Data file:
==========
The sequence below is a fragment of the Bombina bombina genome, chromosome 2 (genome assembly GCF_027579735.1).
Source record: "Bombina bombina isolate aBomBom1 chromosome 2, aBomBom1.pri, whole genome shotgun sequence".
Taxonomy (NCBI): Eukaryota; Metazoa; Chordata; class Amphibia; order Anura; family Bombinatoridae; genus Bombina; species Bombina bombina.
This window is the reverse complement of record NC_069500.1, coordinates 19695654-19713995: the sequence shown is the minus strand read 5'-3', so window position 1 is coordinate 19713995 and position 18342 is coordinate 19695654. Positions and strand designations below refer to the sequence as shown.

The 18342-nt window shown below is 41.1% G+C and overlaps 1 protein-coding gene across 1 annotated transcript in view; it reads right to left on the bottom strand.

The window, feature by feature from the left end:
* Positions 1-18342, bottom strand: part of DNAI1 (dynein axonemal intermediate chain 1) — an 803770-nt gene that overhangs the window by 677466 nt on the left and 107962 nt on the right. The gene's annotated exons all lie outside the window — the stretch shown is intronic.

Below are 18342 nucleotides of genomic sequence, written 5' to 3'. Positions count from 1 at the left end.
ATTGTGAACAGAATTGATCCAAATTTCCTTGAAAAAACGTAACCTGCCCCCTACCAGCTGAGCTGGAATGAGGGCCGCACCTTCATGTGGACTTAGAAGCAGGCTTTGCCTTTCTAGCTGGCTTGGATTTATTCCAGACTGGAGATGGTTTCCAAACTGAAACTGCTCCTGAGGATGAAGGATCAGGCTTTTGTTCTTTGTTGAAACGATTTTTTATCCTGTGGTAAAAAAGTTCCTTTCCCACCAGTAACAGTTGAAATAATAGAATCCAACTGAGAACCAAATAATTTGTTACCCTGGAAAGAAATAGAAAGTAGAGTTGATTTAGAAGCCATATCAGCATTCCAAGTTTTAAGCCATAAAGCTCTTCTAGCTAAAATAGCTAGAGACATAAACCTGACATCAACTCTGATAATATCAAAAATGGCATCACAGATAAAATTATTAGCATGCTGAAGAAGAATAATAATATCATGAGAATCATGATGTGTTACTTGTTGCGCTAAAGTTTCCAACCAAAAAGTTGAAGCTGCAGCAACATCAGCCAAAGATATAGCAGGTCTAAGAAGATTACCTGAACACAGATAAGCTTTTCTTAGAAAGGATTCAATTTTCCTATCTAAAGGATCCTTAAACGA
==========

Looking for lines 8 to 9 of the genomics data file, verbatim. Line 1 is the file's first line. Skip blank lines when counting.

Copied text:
Below are 18342 nucleotides of genomic sequence, written 5' to 3'. Positions count from 1 at the left end.
ATTGTGAACAGAATTGATCCAAATTTCCTTGAAAAAACGTAACCTGCCCCCTACCAGCTGAGCTGGAATGAGGGCCGCACCTTCATGTGGACTTAGAAGCAGGCTTTGCCTTTCTAGCTGGCTTGGATTTATTCCAGACTGGAGATGGTTTCCAAACTGAAACTGCTCCTGAGGATGAAGGATCAGGCTTTTGTTCTTTGTTGAAACGATTTTTTATCCTGTGGTAAAAAAGTTCCTTTCCCACCAGTAACAGTTGAAATAATAGAATCCAACTGAGAACCAAATAATTTGTTACCCTGGAAAGAAATAGAAAGTAGAGTTGATTTAGAAGCCATATCAGCATTCCAAGTTTTAAGCCATAAAGCTCTTCTAGCTAAAATAGCTAGAGACATAAACCTGACATCAACTCTGATAATATCAAAAATGGCATCACAGATAAAATTATTAGCATGCTGAAGAAGAATAATAATATCATGAGAATCATGATGTGTTACTTGTTGCGCTAAAGTTTCCAACCAAAAAGTTGAAGCTGCAGCAACATCAGCCAAAGATATAGCAGGTCTAAGAAGATTACCTGAACACAGATAAGCTTTTCTTAGAAAGGATTCAATTTTCCTATCTAAAGGATCCTTAAACGA